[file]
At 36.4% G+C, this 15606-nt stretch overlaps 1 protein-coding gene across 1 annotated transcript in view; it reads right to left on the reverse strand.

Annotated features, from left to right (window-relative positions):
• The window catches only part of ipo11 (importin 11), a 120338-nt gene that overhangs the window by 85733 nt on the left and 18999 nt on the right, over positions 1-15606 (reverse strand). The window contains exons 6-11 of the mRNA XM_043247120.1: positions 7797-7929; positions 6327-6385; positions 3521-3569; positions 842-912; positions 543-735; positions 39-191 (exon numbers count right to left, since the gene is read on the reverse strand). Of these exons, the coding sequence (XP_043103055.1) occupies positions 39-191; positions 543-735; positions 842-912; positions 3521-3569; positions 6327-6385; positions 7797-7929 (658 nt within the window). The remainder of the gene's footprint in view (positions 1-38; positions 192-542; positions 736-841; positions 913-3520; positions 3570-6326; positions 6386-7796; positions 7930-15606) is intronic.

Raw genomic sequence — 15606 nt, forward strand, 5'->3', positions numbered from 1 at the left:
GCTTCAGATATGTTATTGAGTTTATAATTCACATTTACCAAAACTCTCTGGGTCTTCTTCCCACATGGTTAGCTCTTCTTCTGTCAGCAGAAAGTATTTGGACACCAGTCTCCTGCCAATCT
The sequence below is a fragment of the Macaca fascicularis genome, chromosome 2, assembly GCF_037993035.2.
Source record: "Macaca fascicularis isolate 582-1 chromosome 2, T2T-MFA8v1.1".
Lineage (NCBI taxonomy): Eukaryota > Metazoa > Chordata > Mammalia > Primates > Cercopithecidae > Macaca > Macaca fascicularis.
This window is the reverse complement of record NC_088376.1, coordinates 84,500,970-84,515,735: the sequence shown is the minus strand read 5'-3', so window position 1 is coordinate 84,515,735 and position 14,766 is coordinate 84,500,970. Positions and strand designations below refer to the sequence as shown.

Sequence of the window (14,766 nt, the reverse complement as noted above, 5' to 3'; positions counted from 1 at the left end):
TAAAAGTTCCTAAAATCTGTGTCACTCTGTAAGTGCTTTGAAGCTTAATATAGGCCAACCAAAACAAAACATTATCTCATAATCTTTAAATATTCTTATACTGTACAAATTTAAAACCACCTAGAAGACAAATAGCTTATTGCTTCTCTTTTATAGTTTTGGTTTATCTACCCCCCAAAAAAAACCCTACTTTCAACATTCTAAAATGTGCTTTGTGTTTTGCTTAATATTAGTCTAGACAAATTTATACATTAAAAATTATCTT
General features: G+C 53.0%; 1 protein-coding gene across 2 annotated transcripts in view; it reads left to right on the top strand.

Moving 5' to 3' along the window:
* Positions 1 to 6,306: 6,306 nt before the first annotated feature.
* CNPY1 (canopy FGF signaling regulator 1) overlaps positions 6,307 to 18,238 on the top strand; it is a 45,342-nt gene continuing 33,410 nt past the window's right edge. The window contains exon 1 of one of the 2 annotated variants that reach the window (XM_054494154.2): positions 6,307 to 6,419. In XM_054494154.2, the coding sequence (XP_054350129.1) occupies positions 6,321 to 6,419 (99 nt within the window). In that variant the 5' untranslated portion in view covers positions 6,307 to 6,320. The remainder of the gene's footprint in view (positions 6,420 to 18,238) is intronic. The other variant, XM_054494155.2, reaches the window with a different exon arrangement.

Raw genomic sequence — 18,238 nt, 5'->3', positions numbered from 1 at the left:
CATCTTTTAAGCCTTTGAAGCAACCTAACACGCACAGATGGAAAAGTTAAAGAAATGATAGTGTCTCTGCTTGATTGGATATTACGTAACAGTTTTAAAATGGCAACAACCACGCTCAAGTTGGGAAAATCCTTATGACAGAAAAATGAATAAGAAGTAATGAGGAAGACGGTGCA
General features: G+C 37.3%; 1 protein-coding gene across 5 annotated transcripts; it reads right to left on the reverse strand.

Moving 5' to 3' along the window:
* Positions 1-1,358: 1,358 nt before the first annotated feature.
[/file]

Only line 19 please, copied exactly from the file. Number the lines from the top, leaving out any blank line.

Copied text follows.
Moving 5' to 3' along the window: